Futures for Frontliners program boosting Michigan’s economy

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By KRISTIA POSTEMA
Capital News Service

LANSING — In the spring of 2020, Gov. Gretchen Whitmer announced the Futures for Frontliners program to thank essential workers, but the program may also prove to be an economic asset to communities involved.

The program gives qualified essential workers the opportunity to attend community college tuition-free and fee-free, according to Michael Hansen, the president of the Michigan Community College Association.

Hansen said applicants “must have worked in one of the predetermined industries that the governor and her team considered frontline workers.” There is no minimum or maximum age limit to participate.

Students must be frontline workers who worked in the field between April 1 and June 30, 2020, for 11 of the 13 weeks, said Debra Alexander, the dean of students and enrollment services at Montcalm Community College.

Applicants must be Michigan residents who were required to work outside their home at least some the time during the pandemic, and they cannot already have an associate or bachelor’s degree, Alexander said. 

Many workers in health care were considered frontline workers, as well as sanitation and grocery workers, according to Hansen.

Applicants must live in a community college district to receive full coverage of costs. According to Hansen, about 80% of applicants live in such districts.

For the other 20%, the program covers the in-district rate while students are responsible for paying the difference between the in-district and out-of-district rates.

The deadline to apply was last Dec. 31, so many Futures for Frontliners enrollees began their classes at the start of the spring 2021 semester, according to Hansen.

The Futures for Frontliners website said more than 100,000 essential workers applied for the program.

“Many of the early applicants and enrollees were already enrolled in college,” Hansen said. However, essential workers who weren’t previously enrolled have also been admitted to the program.

According to Hansen, although the program funds only two-year degrees, many higher-paying jobs in fields where many essential workers were already employed require associate’s degrees.

Paul Isely, the associate dean of undergraduate programs at Grand Valley State Univerisiy’s Seidman College of Business, said acquisition of an associate’s degree can have a positive economic impact.

“As people have more education, the more economic output an individual has,” Isely said. 

“The difference between a high school graduate and someone with an associate’s degree in the United States is just short of $100 a week, and the difference between a [bachelor’s degree] and a high school education is more than $450 a week, so we know that as education goes up so does income,” he said.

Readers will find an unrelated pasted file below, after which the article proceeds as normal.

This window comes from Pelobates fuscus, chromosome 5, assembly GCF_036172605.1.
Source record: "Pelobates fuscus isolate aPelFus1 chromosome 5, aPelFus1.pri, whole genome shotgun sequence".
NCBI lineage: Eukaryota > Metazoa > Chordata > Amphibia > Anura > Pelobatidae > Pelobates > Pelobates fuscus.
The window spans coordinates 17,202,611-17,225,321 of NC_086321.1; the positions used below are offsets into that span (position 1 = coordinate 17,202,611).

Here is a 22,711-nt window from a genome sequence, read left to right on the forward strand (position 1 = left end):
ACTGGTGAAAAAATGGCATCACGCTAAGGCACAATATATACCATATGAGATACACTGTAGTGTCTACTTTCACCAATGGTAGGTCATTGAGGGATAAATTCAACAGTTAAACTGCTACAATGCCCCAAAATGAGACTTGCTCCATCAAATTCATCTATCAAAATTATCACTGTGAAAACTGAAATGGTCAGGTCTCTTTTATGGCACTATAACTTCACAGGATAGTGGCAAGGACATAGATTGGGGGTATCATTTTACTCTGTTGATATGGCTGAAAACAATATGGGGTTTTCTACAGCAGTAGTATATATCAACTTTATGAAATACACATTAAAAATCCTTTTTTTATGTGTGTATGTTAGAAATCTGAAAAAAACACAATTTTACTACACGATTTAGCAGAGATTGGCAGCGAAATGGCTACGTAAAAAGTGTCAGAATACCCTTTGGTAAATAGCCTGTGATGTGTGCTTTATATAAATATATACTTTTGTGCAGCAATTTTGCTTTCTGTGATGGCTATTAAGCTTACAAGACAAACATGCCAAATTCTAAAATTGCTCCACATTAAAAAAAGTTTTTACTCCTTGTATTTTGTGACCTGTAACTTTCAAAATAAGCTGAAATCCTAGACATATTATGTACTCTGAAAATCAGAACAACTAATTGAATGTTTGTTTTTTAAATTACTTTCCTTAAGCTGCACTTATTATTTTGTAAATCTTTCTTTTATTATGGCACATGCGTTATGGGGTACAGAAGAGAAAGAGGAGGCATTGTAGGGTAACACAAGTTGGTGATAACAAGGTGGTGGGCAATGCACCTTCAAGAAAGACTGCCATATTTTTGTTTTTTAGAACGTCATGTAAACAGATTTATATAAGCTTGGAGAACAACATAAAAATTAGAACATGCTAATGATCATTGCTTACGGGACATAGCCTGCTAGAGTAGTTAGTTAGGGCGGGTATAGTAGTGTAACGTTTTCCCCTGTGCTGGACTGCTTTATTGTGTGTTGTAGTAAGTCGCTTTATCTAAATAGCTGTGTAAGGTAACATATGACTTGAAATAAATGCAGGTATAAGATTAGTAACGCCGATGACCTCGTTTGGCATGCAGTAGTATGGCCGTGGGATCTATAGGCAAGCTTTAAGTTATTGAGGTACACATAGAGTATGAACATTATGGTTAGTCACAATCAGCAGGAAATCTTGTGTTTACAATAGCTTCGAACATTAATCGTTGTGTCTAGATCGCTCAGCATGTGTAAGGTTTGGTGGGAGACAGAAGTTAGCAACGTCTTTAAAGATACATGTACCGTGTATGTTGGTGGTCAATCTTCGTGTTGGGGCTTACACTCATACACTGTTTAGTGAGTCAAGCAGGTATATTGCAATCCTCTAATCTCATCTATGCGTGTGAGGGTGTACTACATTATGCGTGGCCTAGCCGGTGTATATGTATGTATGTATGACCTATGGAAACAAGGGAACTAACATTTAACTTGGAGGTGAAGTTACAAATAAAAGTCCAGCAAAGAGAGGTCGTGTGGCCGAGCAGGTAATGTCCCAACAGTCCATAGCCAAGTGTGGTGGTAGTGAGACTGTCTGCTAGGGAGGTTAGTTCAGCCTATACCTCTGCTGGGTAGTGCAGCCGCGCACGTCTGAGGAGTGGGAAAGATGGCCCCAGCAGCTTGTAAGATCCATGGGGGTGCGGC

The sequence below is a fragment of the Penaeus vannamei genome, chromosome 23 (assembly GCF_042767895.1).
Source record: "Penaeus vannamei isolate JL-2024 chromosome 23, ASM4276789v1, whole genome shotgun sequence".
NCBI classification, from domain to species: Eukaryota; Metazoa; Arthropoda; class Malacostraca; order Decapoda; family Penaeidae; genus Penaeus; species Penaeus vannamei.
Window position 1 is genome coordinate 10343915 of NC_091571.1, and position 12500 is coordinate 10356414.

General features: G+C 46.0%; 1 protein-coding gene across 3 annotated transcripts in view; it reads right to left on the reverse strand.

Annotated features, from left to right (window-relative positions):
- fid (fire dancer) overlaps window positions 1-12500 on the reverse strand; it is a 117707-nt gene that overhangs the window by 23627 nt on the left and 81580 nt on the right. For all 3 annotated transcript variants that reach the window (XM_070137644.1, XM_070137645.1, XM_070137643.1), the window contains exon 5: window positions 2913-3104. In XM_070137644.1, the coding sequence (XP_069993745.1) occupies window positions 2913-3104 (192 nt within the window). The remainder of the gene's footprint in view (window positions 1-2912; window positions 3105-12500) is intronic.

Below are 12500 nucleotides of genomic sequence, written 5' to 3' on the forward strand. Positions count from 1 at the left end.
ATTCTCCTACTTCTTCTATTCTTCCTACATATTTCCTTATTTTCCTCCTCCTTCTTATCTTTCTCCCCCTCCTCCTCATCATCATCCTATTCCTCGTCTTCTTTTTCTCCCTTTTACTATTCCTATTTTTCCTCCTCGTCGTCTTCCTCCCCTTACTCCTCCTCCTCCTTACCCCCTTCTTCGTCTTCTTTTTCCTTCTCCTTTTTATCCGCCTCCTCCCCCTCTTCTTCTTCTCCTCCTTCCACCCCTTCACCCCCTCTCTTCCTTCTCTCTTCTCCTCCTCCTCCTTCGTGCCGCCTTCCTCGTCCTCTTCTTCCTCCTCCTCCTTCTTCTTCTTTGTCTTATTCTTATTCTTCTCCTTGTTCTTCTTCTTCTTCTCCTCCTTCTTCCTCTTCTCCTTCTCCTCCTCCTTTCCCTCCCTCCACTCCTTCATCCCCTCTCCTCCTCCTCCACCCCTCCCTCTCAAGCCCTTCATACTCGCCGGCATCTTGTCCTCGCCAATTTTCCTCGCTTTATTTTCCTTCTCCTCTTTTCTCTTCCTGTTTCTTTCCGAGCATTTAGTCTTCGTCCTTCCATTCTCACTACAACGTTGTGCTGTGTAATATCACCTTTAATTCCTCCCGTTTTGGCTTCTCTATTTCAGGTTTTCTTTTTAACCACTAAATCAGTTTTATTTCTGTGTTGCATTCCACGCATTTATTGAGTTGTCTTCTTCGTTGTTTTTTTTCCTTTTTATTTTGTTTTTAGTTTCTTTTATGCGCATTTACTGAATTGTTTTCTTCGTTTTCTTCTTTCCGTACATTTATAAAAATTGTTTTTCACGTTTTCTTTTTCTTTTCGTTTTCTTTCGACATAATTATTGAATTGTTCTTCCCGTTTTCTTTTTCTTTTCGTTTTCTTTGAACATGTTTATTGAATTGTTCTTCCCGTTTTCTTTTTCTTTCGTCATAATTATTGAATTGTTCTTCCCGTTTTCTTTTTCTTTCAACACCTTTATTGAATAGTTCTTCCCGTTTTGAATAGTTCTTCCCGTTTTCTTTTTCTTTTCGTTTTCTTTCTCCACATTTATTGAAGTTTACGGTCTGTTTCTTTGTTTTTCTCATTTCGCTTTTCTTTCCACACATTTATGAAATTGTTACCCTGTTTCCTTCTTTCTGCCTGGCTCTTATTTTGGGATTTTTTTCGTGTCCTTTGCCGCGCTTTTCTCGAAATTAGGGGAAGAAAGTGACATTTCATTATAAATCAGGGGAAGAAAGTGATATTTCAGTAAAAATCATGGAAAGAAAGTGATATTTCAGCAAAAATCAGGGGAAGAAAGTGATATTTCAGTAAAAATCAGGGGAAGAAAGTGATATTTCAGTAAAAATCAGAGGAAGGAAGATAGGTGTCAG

According to Isely, the economic benefits of the program will extend to the community. 

“Increased wages alone will have a lot of impact very quickly,” Isely said.

Isely said about 82,000 students have already been approved statewide, and there will likely be around 100,000 once all the applications have been reviewed. 

“So if roughly 100,000 people were able to take advantage of this, if they completed an associate’s degree they’d be making combined about $650 million a year,” Isely said. 

Isely said that $650 million will circulate back into the community because “individuals who are earning higher incomes no longer need as much public support for food, clothing and shelter.”

The benefits of the program attracted many frontline workers and increased enrollment at community colleges such as Montcalm Community College and Grand Rapids Community College.

“As of Jan. 5, Montcalm Community College had 96 new students enrolled for spring semester, 83 re-enrollees and 169 existing students that received futures funding,” Alexander said. Many of the participants are in nursing programs.

At Grand Rapids Community College, new and existing students are taking advantage of the funding.

According to Dave Murray, its communications director, the program has accepted nearly 3,000 applicants to classes at Grand Rapids Community College. 

“At this point, at least 1,600 students have enrolled in winter semester classes, and the others can enroll in the summer or the fall semesters coming up,” Murray said.

Isely also predicted that the program will provide an incentive for businesses to invest in Michigan communities. 

“The increase in economic output means now you have businesses that want to locate in Michigan that wouldn’t have wanted to locate here before,” Isely said. “We will have the talent that they need.”

“The cost of community college is roughly $5,000 a year, so to get an associate’s degree would be roughly $10,000,” Isely said. “Spending that money in Michigan results in us getting that money back in about one and a half years and then it keeps going after that.”

Although the application deadline for the Futures for Frontliners program has passed, applications for the Michigan Reconnect program, which provides similar funding for frontline workers over the age of 25, are now open.

Editor’s note: This story was updated on Feb. 19, 2021, to correct an error about the proportion of tuition the program pays for students who do not live in a community college district.